Day: April 16, 2012

MEEM Seminar April 19th: Ida Ngambeki

MEEM Seminar April 19th: Ida Ngambeki, School of Engineering Education, Purdue University
Thursday, April 19, 2012 Room 302, ME-EM Bldg. 2:00 – 3:00 p.m

Title: Exploring the relationship between person and thing orientations and technical aptitudes

One of the most prominent problems in engineering today is the low level of retention of engineering students and persistence into engineering careers. Technical aptitudes are believed to be a contributing factor to engineering students’ success and therefore, persistence. While in other professional fields a number of studies have demonstrated a strong relationship between
student interests and abilities and professional entrance and retention, little is understood about how interest affects career preferences in engineering. This seminar will examine the interaction between technical aptitudes, specifically spatial and mechanical aptitudes, and interest operationalized as a differential orientation to persons called Person Orientation (PO), distinguished by an interest in interpersonal interactions, and an orientation to things called
Thing Orientation (TO), distinguished by a desire for mastery over objects. The implications of the interactions between aptitudes and interests for persistence in engineering will be discussed.

Ida Ngambeki is a doctoral candidate in the School of Engineering Education
at Purdue University with a concentration in Ecological Sciences and Engineering. Originally from Uganda, she got her B.S. in Engineering from Smith College in Northampton MA in 2007. She is Vice Chair of the Graduate Engineering Education Consortium for Students and an associate member of
the Sigma Xi Scientific Research Society. Her research interests include motivation and interest in engineering, engineering and public policy, the
use of artifacts in engineering, and the development of engineering cognition.

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MEEM Graduate Seminar April 19th

MEEM Graduate Seminar April 19th:
Jing Wang Ph.D., Assistant Professor, Department of Electrical Engineering, University of South Florida

Thursday, Apr. 19, 2012 4:00 – 5:00 p.m. Room 112, ME-EM Bldg.

Dr. Jing Wang received the dual B.S. degrees in Electrical Engineering and Mechanical Engineering and from Tshinghua University in 1999. He received two M.S. degrees from the University of Michigan, one in electrical engineering (2000), the other in mechanical engineering (2002), and a Ph.D. degree from University of Michigan in 2006. Dr. Wang joined University of South Florida as an Assistant Professor and started the RF MEMS Transducers Laboratory in 2006. His research interests include micro/nanofabrication technologies, functional nanomaterials, micromachined sensors and actuators, RF/Microwave/THz devices. His research has been funded by grants from federal agencies (NSF, DTRA, US Army) and contracts from industries. He serves as the faculty advisor for Florida IMAPS and AVS student chapters and the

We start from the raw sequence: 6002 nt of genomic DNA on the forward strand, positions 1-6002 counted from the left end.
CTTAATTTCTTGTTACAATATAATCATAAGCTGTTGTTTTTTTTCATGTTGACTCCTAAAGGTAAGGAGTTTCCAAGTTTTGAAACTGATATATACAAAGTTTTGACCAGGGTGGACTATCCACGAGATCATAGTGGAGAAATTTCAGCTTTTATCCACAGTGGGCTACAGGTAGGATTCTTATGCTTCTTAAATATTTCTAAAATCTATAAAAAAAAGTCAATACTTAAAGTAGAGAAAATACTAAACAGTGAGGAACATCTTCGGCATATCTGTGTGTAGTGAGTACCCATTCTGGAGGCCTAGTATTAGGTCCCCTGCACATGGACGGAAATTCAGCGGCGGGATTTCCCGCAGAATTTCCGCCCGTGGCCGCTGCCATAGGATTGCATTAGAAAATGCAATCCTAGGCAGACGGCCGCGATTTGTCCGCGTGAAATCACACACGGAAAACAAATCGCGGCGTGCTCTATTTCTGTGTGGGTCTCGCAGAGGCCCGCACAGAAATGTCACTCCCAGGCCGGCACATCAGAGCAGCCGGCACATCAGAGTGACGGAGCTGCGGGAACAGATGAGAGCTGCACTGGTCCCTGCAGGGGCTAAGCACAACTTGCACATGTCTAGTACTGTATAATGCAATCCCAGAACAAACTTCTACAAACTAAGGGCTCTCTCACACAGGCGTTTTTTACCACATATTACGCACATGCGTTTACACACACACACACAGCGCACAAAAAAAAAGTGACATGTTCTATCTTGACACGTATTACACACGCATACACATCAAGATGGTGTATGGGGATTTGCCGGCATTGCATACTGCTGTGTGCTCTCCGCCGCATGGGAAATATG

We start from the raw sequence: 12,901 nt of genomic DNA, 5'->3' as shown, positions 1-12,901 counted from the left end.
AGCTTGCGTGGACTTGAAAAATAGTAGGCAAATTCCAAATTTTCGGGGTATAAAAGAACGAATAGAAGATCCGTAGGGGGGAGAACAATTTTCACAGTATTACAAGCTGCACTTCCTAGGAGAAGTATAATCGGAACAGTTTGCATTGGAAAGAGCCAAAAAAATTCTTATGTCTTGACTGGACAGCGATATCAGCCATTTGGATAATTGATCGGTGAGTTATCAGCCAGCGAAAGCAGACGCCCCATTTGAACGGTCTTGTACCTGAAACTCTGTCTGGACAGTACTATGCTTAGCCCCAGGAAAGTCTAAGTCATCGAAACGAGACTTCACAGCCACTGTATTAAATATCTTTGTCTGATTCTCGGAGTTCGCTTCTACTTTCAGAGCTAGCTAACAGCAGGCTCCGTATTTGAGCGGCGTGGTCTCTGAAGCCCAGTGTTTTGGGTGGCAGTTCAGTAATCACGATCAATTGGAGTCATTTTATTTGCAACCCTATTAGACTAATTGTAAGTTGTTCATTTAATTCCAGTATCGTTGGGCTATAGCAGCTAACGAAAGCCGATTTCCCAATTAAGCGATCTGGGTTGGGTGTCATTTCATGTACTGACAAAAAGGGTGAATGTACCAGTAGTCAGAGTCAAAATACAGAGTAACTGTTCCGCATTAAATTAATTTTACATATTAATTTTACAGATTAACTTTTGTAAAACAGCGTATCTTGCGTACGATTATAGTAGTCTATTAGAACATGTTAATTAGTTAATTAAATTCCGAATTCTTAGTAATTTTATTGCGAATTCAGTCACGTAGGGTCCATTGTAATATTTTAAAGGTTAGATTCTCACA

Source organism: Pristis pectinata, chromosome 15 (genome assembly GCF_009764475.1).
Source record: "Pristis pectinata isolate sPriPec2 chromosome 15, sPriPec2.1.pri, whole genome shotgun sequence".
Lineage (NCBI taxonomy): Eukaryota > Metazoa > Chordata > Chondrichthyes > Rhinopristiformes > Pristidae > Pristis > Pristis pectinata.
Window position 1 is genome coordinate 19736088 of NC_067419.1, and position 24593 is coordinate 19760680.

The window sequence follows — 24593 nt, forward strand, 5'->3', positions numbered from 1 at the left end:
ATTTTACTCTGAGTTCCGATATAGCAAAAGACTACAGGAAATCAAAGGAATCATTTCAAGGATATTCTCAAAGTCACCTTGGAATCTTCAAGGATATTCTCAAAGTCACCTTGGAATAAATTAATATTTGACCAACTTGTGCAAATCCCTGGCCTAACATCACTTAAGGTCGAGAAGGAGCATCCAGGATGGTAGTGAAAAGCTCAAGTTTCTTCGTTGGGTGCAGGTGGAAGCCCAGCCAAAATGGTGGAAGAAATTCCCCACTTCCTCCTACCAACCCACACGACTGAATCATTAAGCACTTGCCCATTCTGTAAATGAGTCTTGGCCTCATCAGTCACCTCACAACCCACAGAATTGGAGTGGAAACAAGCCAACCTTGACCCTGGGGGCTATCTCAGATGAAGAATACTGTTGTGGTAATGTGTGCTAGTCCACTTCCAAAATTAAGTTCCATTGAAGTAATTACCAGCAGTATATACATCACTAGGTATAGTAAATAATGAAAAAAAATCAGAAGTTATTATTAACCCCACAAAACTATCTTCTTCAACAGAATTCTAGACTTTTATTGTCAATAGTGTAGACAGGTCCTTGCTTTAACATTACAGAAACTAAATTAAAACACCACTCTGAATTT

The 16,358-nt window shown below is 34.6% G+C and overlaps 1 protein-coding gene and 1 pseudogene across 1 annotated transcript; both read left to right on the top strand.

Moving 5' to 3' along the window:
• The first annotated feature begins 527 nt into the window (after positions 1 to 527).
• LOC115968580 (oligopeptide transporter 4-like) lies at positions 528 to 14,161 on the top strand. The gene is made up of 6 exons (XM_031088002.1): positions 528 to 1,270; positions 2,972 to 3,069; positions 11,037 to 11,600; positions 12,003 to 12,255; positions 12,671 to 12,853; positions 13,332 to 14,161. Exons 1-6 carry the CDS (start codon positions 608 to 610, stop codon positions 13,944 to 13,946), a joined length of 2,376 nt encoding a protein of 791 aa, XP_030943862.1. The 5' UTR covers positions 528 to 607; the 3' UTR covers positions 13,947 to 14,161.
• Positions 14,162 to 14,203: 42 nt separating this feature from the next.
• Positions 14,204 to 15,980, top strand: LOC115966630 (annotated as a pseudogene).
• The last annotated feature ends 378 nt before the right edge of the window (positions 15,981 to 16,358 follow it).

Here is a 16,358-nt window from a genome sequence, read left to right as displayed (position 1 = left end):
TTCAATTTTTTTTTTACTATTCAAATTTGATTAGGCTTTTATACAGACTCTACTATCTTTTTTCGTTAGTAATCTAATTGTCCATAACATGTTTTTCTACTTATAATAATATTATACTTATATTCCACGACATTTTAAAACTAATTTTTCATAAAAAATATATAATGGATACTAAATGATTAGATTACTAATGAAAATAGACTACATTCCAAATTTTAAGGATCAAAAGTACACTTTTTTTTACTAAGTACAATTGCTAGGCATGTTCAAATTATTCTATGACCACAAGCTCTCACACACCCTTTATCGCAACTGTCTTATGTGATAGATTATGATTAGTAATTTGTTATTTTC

chairperson for IEEE joint MTT/AP/ED Florida West Coast Section. Recently, he has joined the prestigious IEEE MTT Technical Coordinating Committee 21 (TCC-21) on RF MEMS.


Title: Functional Nanocomposite Materials for RF/MW Device Applications

A wide variety of fuctional nanomaterials have attracted considerable attention from both academia and industries for their application in chemical, biomedical and microelectronic devices; however the successful implementation of such type of materials in RF and microwave device applications is relatively limited. In this talk, magneto-dielectric polymer nanocomposites will be introduced as a new class of functional materials well suited for RF device applications. Magnetite (Fe3O4) nanoparticles, with sub-8nm diameters and tight size distribution, are synthesized and homogeneously dispersed in Polydimethylsiloxane (PDMS) to enhance the microwave properties of the engineered RF substrate by increasing the relative permeability and relative permittivity. Moreover, these properties can be further improved by a dc magnetic field with strength achievable with regular permanent magnets. This work not only presents the first experimental implementation of magneto-dielectric nanocomposite engineered substrates
for RF antennas with 3-5 GHz operational frequencies, but also correlates the unique magneto-dielectric properties to the key antenna performance metrics (e.g. bandwidth, efficiency and dimensions). Aside from RF antenna applications, a new type of injection-moldable polymer nanocomposites with tailored thermal, mechanical and electrical properties have also been explored to enable a unique approach for heterogeneous integration of multichip modules on a single silicon platform. The talk will be concluded with brief discussion of several other ongoing activities within the RF MEMS Transducers group at USF which focus on implementation of a variety of nanostructured materials in form of nanolaminated ultra-thin films or nanorod array in RF/MW/THz devices

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